IIT Madras Study moots ‘Straight Training Walls’ at Ennore Creek to Minimize Flood in North Chennai

Chennai, September 14: Indian Institute of Technology Madras Researchers have studied flood in and around Chennai and have proposed the construction of ‘Straight Training Walls’ at the mouth of Ennore Creek in order to minimize the flood risk significantly on its upstream.

The study focused on extreme storm surge scenarios and high tide levels along with flooding in the river. It found that heavy siltation in the creek mouth and narrow opening in the mouth posed a flood threat to the areas adjoining the river.

The study showed straight training walls at the creek mouth and some regular de-silting of the river will improve the situation and minimize the flood risk significantly in North Chennai. It also showed that an alternative proposal of curved training walls proposed earlier will worsen the situation, by blocking the free exchange of Seawater with the creek, thereby, increasing the flood risk.

The Study was commissioned by Kamarajar Port (formerly Ennore Port) in Chennai to propose solutions to reduce flooding around Kosathalaiyar riverbanks. It was undertaken by Prof. K. Murali, Prof. S.A. Sannasiraj, and Prof. V. Sundar, faculty in the Department of Ocean Engineering, IIT Madras.

Elaborating about their proposals to construct ‘straight training walls,’ Prof. S.A. Sannasiraj, Department of Ocean Engineering, IIT Madras, said, “Based on the expertise and experience of the Department of Ocean Engineering, IIT Madras, the Researchers working with training of river mouths, the proposal has been made to construct a pair of training walls extending perpendicular from the shore up to a water depth of -5m on either side of the creek.

IIT Madras Study moots ‘Straight Training Walls’ at Ennore Creek to Minimize Flood in North Chennai

Further Prof. V. Sundar, Department of Ocean Engineering, IIT Madras, said, “A straight structure with sufficient crest height is essential to ensure the tidal prism ingress for flushing. Further, in the event the shoreline south of southern training wall reaches its tip, either dredging or its further extension into a water depth of 6 to 7m is feasible with ease. Further, the straight training walls would act in complement with the present series of groynes which were designed by IIT Madras for shore protection too.

In the history of flooding in and around Chennai, the three creeks – Adyar, Cooum and Ennore – remain as major bottlenecks due to sand bar formation at their mouths, this results in significant flooding over the settlement along its banks, impact on coastal villages, disruption in fishing activity, industrial network on the upstream, road encroachments and illegal waste disposal.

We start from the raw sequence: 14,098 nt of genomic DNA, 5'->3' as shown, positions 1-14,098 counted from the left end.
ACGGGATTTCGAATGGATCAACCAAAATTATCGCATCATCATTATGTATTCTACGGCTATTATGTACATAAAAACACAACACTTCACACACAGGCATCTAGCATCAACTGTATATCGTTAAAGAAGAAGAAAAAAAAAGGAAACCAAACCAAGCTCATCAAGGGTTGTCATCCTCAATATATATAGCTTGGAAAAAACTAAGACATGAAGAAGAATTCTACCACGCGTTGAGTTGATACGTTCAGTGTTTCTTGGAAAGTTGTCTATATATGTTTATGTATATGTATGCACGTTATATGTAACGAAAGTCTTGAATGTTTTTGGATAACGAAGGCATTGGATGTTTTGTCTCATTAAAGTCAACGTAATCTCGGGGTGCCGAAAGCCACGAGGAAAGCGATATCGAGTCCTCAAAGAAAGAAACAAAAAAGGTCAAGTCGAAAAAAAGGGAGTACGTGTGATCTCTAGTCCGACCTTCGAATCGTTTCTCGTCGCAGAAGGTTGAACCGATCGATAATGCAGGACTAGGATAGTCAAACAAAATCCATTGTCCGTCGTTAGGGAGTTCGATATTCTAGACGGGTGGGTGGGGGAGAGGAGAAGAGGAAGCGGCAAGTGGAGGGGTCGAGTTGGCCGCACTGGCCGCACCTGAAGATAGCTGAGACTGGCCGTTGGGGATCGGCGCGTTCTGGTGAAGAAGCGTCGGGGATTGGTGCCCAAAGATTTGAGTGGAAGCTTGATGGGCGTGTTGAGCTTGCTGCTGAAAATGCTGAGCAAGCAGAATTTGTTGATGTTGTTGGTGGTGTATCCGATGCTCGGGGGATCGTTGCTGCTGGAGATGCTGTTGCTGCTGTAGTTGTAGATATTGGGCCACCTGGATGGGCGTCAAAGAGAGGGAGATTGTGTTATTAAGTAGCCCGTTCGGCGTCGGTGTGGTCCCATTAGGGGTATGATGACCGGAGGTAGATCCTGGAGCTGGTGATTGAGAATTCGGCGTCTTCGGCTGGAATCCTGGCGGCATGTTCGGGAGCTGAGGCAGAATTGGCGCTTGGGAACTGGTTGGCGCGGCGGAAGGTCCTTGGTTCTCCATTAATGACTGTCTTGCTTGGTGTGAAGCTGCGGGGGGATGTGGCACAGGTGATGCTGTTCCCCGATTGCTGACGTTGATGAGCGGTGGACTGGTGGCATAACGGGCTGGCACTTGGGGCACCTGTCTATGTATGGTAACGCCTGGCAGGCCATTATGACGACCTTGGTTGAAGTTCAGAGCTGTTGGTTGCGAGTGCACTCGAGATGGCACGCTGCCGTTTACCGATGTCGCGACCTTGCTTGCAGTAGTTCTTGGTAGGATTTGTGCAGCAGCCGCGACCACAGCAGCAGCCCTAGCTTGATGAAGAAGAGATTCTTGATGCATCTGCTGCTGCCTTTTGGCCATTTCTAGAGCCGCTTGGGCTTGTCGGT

Providing the background for the issues studied by IIT Madras Researchers, Prof. K. Murali, Head, Department of Ocean Engineering, IIT Madras, said, “Several earlier attempts that were made towards the prevention/reduction of sand bar formation at Cooum mouth by constructing a pair of training walls have not yielded the required outcomes due to various reasons. The major reason is due to the inclination of the southern training wall with shoreline (marked in Figure 1) that hinders flushing of sediments effectively into the sea particularly during the non-monsoon seasons. Fixing a lower crest elevation much less than required allows the sand moving along the coast termed as ‘littoral drift’ pass over it and deposit in the mouth.  These serve as lessons to be learnt from the past mistake.

The Ennore creek is located at about 1 km southward of the Kamarajar Port at Ennore, Chennai. Historical imagery showed that the inlet width varies seasonally depending on the net longshore sediment transport rate due to waves that vary monthly and with the occurrence of cyclone as well as rainfall.

In a well-balanced ecosystem/environment, the mouth of the inlet should remain open and continuous exchange of water is to be ensured. Owing to the large volumes of sediments transported along the bed as well as suspended in water, such inlets act as a sediment sink resulting in sand bar formation. Like a chain reaction, the hydrodynamics are altered; the inlet stability fails; and, flooding on riverbanks follows.

The comprehensive report of IIT Madras examined different possibilities of extreme event cases both from the land and the Sea.  The studies reveal that it could lead to an overflow in the region of elevation lesser than 2.71 m with respective MSL. A detailed study for the Adyar and Cooum estuaries will also be taken up for investigation by IIT Madras.